The Congressional Black Caucus held an event on Tuesday to rehang a painting that depicts police officers as pigs, which Rep. Duncan Hunter (R., Calif.) removed last week from a tunnel that connects the Capitol with a House office building.
Republicans have objected to the painting, by a Missouri high school graduate from the St. Louis area, "Untitled #1", inspired by the Ferguson protests.
It's baaack! The controversial artwork by a Missouri teen depicting police officers as pigs has been restored to the walls of the Capitol building following a brief respite, according to a report from the Washington Times.
"By re-hanging this painting in our nation's capitol, Rep. Clay is not only agreeing with it, but he's celebrating it", the LAPPL said in a statement co-signed by the Sergeants Benevolent Association of NY and the San Francisco, Oakland and San Jose Police Officers Associations. "It's about defending the Constitution", Clay said, flanked by members of the Congressional Black Caucus. At around the same time Clay and other members of the CBC gathered to rehang the painting this morning, protesters less than a block away were erupting into chants at the confirmation hearing of attorney general nominee Sen. It was later rehung, but taken down again on Tuesday, by Hunter's colleague. It was selected as part of a competition that displays art projects in the Capitol.
When Mr. Clay hung the painting for a second time, Reps.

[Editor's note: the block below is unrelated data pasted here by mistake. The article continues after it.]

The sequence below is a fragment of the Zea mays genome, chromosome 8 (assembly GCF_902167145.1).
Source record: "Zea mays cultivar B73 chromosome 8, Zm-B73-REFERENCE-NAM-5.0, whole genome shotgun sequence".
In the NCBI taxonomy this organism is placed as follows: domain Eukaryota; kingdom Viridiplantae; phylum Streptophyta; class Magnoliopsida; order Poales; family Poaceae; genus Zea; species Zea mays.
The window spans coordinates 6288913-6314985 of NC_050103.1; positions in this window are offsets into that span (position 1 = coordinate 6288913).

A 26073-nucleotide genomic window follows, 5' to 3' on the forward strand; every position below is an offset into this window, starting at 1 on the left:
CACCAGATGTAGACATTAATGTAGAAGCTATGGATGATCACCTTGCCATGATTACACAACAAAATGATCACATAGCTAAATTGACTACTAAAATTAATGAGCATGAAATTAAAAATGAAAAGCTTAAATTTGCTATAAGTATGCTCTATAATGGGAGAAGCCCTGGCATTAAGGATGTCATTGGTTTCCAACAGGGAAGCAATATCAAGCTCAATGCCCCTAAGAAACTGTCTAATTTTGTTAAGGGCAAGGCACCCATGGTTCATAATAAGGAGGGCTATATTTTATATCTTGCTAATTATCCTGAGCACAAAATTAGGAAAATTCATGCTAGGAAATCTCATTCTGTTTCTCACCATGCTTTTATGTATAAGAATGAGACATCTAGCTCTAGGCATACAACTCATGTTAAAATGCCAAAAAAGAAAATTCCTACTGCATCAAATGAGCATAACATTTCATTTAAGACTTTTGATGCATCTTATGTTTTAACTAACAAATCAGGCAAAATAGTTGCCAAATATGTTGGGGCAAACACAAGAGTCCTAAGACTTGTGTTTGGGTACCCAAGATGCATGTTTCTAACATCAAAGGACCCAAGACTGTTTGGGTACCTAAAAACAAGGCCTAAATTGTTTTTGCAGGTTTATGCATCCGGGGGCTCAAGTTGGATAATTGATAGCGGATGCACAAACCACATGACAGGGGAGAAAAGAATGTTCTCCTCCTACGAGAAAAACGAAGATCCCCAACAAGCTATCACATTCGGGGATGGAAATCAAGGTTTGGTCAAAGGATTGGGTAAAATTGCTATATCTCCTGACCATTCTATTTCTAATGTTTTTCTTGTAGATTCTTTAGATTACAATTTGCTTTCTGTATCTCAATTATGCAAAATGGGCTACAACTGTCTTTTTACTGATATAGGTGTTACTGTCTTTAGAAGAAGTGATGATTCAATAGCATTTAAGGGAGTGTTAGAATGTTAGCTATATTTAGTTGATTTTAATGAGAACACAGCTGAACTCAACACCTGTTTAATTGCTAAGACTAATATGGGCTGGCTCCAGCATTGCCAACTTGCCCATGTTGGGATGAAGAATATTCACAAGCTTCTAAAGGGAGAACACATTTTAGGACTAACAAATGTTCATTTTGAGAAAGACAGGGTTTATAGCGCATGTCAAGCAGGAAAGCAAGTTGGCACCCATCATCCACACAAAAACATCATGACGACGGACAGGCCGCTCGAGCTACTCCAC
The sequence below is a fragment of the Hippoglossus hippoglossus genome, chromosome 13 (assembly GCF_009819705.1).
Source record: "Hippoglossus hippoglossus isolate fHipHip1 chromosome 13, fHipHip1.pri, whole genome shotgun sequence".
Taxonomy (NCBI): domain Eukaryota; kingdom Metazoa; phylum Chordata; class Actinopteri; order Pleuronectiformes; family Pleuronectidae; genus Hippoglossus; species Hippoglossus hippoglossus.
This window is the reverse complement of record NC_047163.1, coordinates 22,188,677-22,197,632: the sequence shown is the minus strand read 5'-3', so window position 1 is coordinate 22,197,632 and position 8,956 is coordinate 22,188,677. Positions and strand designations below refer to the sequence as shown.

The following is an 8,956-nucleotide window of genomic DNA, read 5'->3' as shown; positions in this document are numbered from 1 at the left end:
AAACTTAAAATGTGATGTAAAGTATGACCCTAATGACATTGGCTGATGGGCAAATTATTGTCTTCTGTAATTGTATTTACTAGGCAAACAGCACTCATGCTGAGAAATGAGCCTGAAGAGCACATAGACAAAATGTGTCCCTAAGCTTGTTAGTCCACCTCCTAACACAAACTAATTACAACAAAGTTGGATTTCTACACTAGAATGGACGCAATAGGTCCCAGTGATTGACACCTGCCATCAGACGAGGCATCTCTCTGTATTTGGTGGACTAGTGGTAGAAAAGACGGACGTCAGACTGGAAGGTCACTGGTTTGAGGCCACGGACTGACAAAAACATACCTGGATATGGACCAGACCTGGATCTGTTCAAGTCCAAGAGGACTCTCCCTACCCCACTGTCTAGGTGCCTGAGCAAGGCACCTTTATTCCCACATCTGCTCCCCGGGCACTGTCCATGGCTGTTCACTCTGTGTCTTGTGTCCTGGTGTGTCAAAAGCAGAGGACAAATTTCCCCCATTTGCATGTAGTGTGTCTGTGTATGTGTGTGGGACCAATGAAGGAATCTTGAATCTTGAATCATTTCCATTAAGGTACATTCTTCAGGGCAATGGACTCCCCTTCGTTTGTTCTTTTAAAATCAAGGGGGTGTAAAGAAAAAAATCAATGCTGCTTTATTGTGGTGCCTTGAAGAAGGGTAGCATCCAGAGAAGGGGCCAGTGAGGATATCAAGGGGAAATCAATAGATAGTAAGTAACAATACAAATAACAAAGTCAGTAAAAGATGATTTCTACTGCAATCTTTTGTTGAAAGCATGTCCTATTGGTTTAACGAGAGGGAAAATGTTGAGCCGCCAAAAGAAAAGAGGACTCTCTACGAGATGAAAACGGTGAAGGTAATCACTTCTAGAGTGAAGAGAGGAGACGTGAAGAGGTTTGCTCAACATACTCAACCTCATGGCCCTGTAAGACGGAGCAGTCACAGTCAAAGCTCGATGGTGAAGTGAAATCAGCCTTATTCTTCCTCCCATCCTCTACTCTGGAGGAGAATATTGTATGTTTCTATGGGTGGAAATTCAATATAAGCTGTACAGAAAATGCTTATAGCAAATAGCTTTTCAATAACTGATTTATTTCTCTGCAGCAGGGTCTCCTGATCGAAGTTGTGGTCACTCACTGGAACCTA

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"Just yesterday, we honored Law Enforcement Appreciation Day". Those rules prohibit displaying artwork that depicts "subjects of contemporary political controversy or a sensationalistic or gruesome nature".
Clay said Lamborn's actions show a lack of respect for his constituents and their First Amendment rights.
Clay bemoaned the "alt-right media sites" and "some Republican members" who refer to themselves as "constitutional conservatives" who don't support the "fundamental free speech of my 18-year-old constituent". The background includes the Gateway Arch in St. Louis and a young black man looking out from prison bars.
On Tuesday, Clay and other African-American lawmakers reinstalled the painting to what they said was its rightful spot - on a wall in the basement of the Capitol lined with other winning works of art from high school kids across the country. "Fast forward two years to Michael Brown", Clay said. Removing the painting amounts to stifling another person's perspective, not just a gratuitous insult against police. Clay said he's asked Hunter for an apology. Clay has said he wants to defend the right of a black teenage boy to express his experience of America within the halls of Congress.
The Orlando Sentinel reported in 1997 that a high school senior's painting won a first round of competition in the district, but it was ultimately rejected for submission, and never made it to the Capitol hallway. Also, we hope for your sake you don't have Twitter, David Pulphus.